Schizophrenia is a condition that involves disturbances of perception, behaviour, emotion and thought. Usually, it develops first among teenagers and young adults.
Signs of schizophrenia are:
Psychotic symptoms: Hallucinations and delusions (seeing and/or hearing things that no-one else can)
Disorganised thinking, difficulty with attention, planning and concentration
Anxiety and depression are common among individuals experiencing schizophrenia
The causes of schizophrenia are complex and are a combination of biological and environmental factors. Substance misuse, particularly cannabis, can be a trigger and can worsen symptoms.
What can be done?
Schizophrenia can be severe, and treatment is essential as well as support for the individual and their family. Individuals experiencing schizophrenia can improve, whether that is being symptom-free or living with managed symptoms. Treatment is provided through a range of medications. Linking into the hearing voices network and individual and family counselling may help.
The two main groups of medications used for the treatment of schizophrenia are the older or “typical” antipsychotic medications and the newer “atypical” antipsychotic medications. It’s important to understand that medication is just one component of schizophrenia treatment.
Medication is not a cure for schizophrenia and only treats some of the symptoms. Antipsychotic medication reduces psychotic symptoms such as hallucinations, delusions, paranoia, and disordered thinking. But is much less helpful for treating symptoms of schizophrenia such as social withdrawal, lack of motivation, and lack of emotional expressiveness.
You should not have to put up with disabling side effects. Schizophrenia medication can have very unpleasant—even disabling—side effects such as drowsiness, lack of energy, uncontrollable movements, weight gain, and sexual dysfunction. Your quality of life is important, so talk to your doctor if you’re bothered by side effects.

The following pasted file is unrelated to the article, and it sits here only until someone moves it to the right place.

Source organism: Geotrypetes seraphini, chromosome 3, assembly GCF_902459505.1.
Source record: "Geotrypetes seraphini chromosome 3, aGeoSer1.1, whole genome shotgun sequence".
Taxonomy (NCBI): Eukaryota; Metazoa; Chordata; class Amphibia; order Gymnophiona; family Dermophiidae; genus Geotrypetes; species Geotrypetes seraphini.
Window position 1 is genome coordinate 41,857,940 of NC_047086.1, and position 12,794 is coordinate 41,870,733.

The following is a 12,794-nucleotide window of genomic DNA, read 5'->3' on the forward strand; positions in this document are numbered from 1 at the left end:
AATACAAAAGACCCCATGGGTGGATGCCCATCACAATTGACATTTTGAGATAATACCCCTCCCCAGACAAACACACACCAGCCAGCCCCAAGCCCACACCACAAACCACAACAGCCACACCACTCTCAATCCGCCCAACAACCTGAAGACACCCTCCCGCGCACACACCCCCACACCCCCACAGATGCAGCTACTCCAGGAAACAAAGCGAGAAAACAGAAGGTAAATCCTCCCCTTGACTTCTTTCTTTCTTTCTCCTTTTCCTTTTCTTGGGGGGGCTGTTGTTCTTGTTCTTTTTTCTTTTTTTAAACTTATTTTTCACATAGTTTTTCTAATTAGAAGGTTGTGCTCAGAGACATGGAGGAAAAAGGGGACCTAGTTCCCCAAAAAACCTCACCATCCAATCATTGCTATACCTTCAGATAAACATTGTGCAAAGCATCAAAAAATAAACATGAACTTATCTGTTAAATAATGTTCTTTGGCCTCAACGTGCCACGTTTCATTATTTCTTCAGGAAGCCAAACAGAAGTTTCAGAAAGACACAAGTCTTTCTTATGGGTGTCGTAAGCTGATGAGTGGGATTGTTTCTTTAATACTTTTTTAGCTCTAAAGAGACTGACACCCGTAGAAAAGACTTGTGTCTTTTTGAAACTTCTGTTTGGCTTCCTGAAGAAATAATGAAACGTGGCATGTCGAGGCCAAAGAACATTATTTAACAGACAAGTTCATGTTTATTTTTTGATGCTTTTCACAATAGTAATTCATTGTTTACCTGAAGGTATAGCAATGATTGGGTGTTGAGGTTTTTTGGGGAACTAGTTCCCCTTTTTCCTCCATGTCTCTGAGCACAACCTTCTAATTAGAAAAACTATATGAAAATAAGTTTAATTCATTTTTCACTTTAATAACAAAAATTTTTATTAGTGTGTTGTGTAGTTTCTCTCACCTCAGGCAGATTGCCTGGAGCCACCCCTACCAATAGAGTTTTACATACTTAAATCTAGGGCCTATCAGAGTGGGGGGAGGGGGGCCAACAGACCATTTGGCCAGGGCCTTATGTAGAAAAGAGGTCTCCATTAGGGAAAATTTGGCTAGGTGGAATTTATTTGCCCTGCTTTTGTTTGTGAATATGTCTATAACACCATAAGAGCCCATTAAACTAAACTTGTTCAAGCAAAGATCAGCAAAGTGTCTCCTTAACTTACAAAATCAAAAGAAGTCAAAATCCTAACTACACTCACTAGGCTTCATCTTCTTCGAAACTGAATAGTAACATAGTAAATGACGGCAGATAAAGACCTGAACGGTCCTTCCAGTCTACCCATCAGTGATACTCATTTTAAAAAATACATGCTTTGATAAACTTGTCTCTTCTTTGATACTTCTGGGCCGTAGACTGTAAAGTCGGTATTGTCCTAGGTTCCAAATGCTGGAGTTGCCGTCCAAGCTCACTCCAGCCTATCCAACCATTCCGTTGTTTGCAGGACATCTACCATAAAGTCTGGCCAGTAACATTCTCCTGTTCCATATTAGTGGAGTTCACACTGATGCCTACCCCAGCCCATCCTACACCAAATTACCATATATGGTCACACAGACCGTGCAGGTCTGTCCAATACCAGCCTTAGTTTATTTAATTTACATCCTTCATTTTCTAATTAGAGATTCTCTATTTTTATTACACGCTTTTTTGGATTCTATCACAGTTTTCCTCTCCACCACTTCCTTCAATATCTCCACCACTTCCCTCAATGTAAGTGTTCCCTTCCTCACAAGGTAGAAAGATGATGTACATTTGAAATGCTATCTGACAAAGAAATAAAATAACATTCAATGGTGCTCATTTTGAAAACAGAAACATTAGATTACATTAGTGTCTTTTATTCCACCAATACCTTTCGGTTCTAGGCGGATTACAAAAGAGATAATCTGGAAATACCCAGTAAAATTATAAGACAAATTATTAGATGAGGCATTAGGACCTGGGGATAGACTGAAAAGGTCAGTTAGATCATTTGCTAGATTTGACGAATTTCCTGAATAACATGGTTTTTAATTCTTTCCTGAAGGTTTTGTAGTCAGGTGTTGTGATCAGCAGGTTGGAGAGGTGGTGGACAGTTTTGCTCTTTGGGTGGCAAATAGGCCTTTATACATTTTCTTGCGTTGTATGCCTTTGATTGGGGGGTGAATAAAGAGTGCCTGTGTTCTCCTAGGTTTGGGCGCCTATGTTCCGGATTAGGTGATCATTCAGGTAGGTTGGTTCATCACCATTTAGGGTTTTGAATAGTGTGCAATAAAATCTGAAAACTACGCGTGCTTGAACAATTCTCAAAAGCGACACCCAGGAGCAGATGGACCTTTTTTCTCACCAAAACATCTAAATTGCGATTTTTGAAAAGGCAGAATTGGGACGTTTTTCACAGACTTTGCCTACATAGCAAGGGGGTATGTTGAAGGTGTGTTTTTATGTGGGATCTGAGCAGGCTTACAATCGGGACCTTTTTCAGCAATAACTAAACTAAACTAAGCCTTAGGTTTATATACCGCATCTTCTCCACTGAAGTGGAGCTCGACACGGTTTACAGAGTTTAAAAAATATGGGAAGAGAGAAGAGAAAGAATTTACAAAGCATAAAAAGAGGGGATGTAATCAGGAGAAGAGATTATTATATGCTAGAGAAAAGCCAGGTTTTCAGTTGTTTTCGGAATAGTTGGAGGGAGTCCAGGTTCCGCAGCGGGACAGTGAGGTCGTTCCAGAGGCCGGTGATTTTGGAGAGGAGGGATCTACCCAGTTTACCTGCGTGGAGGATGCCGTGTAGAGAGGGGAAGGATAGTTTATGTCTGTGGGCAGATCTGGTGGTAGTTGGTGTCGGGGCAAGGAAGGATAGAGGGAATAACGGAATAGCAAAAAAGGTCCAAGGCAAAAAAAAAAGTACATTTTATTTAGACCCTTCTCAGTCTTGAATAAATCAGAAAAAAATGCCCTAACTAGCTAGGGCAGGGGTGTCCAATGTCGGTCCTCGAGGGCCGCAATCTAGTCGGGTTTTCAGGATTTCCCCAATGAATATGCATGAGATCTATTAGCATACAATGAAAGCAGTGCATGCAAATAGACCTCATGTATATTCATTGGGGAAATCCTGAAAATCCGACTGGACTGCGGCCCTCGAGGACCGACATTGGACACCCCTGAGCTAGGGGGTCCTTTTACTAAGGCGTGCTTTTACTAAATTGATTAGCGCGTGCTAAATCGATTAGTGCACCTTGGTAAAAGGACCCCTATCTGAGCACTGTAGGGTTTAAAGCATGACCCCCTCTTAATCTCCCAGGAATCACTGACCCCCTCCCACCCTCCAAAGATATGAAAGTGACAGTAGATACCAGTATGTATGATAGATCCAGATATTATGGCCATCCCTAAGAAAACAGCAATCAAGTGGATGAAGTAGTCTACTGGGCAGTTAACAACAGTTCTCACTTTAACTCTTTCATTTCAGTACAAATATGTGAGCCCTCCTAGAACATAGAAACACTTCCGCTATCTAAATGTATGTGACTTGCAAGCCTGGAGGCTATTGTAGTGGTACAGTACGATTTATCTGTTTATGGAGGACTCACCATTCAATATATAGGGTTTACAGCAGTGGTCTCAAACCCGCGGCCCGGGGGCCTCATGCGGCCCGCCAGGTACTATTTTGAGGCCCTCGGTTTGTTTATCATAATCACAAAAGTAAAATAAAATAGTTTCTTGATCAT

What help is there?
Get involved in treatment and self-help. The earlier you catch schizophrenia and begin treatment with an experienced mental health professional, the better your chances of getting and staying well. So, if you suspect you or a loved one is exhibiting schizophrenia symptoms, seek help right away.
Get Active. Unless you’re experiencing a psychotic episode, getting physically active is something you can do right now to improve your focus, relieve stress, give you more energy, help you sleep, and make you feel calmer.
Seek support. Connecting face-to-face with others is the most effective way to calm your nervous system and relieve stress. Since stress can trigger psychosis and make the symptoms of schizophrenia worse, keeping it under control is extremely important. Find someone you can connect with face to face regularly—someone you can talk to for an uninterrupted period of time who will listen to you without judging, criticising, or continually becoming distracted.
Manage stress. High levels of stress increase the body’s production of the hormone cortisol, which may trigger psychotic episodes. Know your limits, both at home and at work or school. Don’t take on more than you can handle and take time for yourself if you feel overwhelmed. Use relaxation techniques to relieve stress. Techniques such as mindfulness meditation, deep breathing, or progressive muscle relaxation can put the brakes on stress and bring your mind and body back into a state of balance. Manage your emotions. Understanding and accepting emotions—especially those unpleasant ones most of us try to ignore—can make a huge difference in your ability to manage stress, balance your moods, and maintain control of your life.
Take Care of Yourself. Try to get plenty of sleep. When you’re on medication, you most likely need even more sleep than the standard 8 hours. Many people with schizophrenia have trouble with sleep, but getting regular exercise, reducing sugar in your diet, and avoiding caffeine can help. Avoid alcohol and drugs. It can be tempting to try to self-medicate the symptoms of schizophrenia with drugs and alcohol. But substance abuse complicates schizophrenia treatment and only worsens symptoms. Eat a healthy, balanced diet. Eating regular, nutritious meals can help avoid psychosis and other schizophrenia symptoms brought on by substantial changes in blood sugar levels. Minimise sugar and refined carbs, foods that quickly lead to a crash in mood and energy.
For further support & advice contact EAP Assist